Monday , January 25 2021

Menangle Light Horse regiment is a tribute to the memory of the father



Len Carter was a man with a mission when he proposed to form a tribute to 7th Light horse regiment.

Four years later the resident of Camden feels how his mission was fulfilled.

Mr. Carter teamed up with Camden's resident partner, Steve Wisbey, to form the regiment and pay homage to the soldiers who formed at Menangle from 1900 to 1921.

"Initially I wanted to organize the tribute in memory of my father, Lieutenant Roy Sidney Carter, and his mentor Brigadier George Macarthur Onslow," he said.

"I also wanted to recognize the military history of the Macarthur family that appears in many ways to be forgotten by the Camden community."

Carter said his father's military service began at age 14.

"Dad did not talk much about his war service at home and on the light horse, just to mention he was disappointed not being able to go abroad," he said.

"In 1916, he joined the 7th Horseradish Light Horse Regiment in Holsworthy but was initially rejected abroad because he was too young.

"He was 16 years old but it was mandatory that all Horsemen of Light be 17.

"Again he tried at age 17, but found himself with a medical condition that prevented active service abroad

"Nevertheless, he remained in the Regiment of training of Horsemen of Light in artillery and mounted rifle and bayonet carbine before its implementation had won".

Homage: Len Carter, from Camden, wanted to pay homage to his father, Roy Sidney Carter, restructuring the 7th Light Horse Regiment.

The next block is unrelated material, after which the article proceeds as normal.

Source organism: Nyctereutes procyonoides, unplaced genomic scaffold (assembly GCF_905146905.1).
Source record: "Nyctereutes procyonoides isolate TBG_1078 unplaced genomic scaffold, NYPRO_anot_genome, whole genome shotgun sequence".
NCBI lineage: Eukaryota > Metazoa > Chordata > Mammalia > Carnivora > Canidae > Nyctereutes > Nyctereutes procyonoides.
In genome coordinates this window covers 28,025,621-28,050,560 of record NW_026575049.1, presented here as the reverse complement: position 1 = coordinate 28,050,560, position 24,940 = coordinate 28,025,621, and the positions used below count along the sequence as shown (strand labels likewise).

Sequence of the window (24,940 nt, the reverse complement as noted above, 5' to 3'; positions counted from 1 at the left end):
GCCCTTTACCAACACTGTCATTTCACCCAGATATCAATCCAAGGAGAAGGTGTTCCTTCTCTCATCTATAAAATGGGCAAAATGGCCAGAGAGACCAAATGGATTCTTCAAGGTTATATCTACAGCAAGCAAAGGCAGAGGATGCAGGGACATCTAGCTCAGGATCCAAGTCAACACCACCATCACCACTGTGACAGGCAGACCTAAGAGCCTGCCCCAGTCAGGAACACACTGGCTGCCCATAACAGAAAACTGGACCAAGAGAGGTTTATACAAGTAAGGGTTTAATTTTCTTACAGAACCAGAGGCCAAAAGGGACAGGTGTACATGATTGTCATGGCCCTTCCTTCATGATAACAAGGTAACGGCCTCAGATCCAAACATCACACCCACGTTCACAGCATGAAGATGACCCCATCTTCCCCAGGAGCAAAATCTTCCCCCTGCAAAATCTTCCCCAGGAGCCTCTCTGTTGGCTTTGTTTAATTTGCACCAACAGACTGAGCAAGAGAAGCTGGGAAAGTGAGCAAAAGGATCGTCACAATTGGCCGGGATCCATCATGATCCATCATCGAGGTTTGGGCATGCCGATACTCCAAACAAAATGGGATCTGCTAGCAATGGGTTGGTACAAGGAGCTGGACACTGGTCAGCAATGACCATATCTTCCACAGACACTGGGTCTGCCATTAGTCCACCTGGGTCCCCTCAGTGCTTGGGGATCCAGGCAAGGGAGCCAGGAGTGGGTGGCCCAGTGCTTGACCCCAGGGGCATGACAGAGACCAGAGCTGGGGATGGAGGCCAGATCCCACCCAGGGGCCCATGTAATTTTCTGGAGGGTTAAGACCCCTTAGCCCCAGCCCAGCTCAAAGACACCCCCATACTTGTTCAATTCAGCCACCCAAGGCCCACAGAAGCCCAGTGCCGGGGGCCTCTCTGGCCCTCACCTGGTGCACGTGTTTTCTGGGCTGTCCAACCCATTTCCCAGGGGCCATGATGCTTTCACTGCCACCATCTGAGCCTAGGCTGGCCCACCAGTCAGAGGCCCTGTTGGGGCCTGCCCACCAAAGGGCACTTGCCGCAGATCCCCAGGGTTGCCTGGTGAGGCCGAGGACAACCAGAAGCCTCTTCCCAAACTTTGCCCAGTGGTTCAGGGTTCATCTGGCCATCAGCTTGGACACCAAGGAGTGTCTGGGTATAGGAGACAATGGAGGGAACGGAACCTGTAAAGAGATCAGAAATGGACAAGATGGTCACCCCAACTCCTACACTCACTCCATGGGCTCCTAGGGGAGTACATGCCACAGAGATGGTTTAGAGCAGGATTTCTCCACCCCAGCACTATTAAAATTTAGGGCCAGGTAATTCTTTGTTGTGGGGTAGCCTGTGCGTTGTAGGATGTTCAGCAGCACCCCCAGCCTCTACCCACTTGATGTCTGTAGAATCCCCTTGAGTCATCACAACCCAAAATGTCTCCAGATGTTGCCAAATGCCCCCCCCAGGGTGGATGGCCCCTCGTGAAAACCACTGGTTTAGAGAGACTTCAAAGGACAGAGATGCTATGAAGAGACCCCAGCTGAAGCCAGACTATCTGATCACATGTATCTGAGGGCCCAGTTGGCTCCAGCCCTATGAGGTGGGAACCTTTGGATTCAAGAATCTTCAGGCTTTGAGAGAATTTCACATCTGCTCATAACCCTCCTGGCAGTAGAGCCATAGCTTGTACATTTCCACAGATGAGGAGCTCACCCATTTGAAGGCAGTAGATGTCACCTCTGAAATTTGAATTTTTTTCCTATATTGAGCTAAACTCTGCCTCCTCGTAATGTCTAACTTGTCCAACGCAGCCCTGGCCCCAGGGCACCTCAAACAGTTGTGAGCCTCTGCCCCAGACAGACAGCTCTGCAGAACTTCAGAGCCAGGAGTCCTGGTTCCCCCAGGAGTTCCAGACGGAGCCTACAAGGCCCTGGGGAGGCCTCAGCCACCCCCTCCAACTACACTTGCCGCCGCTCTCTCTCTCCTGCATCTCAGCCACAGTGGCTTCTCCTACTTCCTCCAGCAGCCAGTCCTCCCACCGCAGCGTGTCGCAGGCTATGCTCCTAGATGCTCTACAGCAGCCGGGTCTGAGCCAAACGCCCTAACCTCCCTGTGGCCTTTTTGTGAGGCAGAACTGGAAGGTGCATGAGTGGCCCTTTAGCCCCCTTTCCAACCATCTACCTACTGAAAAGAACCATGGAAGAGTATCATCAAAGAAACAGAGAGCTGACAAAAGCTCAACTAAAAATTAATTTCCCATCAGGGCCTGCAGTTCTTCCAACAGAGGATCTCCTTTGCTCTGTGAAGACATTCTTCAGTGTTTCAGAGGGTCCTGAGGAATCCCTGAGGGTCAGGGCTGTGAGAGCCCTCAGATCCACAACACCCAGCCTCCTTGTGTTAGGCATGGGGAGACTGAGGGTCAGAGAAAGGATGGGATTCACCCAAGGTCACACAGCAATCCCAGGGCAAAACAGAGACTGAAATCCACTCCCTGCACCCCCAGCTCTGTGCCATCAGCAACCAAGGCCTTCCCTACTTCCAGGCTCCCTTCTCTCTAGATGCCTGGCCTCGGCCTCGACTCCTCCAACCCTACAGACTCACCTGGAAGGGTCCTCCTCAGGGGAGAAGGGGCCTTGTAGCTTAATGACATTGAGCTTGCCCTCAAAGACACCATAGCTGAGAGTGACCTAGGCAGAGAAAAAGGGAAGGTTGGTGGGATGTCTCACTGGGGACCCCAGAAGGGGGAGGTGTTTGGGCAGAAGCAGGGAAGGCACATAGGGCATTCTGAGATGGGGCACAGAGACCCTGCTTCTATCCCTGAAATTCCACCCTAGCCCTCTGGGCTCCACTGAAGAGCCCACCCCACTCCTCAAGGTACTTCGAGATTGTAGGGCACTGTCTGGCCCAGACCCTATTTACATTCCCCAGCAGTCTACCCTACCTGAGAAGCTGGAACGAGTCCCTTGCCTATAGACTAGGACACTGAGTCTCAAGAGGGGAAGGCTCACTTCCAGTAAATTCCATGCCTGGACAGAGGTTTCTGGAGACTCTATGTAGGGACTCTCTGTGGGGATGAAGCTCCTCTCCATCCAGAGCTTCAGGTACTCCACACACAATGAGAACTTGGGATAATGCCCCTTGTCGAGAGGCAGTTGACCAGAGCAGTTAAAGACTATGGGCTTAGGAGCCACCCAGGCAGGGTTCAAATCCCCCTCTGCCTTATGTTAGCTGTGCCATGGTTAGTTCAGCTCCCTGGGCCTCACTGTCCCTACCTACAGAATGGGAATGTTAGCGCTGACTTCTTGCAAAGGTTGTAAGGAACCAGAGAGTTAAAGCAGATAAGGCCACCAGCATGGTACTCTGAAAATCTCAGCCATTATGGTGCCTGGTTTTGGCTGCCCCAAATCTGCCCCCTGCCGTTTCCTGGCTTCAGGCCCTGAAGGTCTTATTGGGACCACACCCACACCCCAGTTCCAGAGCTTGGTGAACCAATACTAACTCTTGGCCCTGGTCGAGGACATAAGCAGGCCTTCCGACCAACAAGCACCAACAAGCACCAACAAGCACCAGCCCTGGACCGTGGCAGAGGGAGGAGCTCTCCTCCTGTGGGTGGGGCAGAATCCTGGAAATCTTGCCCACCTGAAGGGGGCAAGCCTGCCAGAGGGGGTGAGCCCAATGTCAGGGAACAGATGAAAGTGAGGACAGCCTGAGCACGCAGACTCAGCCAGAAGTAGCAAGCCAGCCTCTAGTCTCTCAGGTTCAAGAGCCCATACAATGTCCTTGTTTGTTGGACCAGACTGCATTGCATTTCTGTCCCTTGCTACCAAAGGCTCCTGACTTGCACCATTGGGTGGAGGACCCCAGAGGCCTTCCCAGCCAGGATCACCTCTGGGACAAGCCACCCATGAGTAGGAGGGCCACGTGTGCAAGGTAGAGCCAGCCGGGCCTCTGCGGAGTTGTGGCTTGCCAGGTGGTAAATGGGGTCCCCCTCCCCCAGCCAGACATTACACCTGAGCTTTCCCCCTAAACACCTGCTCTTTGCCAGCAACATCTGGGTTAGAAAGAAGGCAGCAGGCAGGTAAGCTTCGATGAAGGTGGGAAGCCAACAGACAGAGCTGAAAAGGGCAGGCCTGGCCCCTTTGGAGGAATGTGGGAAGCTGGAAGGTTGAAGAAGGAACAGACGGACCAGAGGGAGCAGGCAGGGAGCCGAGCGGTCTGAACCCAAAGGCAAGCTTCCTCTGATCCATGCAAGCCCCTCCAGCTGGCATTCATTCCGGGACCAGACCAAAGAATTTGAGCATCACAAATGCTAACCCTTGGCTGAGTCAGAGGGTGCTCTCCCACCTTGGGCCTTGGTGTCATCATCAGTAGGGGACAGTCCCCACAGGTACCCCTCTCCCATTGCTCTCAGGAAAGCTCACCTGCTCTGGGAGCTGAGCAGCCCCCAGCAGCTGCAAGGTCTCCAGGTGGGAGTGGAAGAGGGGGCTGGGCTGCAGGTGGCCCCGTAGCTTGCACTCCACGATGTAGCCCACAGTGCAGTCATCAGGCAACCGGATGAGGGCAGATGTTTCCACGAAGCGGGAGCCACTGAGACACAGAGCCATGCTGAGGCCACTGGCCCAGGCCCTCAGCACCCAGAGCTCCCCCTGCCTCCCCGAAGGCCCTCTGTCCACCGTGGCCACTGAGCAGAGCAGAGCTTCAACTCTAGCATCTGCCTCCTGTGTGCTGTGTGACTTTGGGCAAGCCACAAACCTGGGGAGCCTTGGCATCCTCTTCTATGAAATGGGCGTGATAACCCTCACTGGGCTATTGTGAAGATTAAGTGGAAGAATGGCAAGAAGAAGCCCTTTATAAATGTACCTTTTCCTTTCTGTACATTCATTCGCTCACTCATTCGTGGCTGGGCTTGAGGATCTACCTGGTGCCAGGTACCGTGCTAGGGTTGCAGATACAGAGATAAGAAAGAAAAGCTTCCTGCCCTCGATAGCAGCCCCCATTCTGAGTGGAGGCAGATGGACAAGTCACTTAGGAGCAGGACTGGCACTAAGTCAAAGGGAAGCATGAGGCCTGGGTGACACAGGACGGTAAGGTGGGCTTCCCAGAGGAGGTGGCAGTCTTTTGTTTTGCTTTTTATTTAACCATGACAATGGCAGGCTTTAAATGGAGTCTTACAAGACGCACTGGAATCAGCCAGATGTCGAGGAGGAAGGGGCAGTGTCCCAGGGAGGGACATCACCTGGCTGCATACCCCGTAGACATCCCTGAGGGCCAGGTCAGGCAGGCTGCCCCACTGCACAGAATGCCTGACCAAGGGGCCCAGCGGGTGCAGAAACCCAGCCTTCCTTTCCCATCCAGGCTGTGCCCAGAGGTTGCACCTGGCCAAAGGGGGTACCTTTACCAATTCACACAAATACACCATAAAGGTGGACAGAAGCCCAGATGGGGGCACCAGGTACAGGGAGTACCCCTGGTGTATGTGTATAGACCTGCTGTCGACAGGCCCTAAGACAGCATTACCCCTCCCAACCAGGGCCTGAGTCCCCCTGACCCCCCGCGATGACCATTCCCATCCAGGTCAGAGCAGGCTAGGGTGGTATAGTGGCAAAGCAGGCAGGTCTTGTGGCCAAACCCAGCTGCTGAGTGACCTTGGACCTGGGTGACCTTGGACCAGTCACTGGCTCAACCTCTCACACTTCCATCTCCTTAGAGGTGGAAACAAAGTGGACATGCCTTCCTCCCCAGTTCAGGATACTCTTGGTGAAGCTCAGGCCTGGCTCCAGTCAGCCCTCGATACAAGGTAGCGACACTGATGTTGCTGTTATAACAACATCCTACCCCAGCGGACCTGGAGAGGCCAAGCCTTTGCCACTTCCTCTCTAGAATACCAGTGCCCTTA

Homage: Len Carter, from Camden, wanted to pay homage to his father, Roy Sidney Carter, restructuring the 7th Light Horse Regiment.

Carter's father retired from active duty in 1928 to marry.

He said that while he did not follow the footsteps of his father, the army still played an important role in his life.

"He did not get ready, but he was hired by Victoria Barracks Sydney for service at NSW Army Cadet Corps with the rank of lieutenant to help him as a military instructor," said Mr. Carter.

The Menangle Club announced several tributes to the gentle gentleman of Australia, including a memorial that shows the Battle of Beersheba.

Last week, the club also opened a Beersheba Museum that features a variety of articles and works of art from WW1.

The Poppy Blanket that is frequently used in the commemorative services of the Sub Branca of Camden RSL is on display along with many easy elements.

Mr Carter said it was important to reflect and remember the sacrifices that the military and women have made over the years.

"Memorial Day is an opportunity to remind all those youth and women who have died at war for our continued safety and lifestyles," he said.

"We must continue to count our blessings in Australia. Do not forget."


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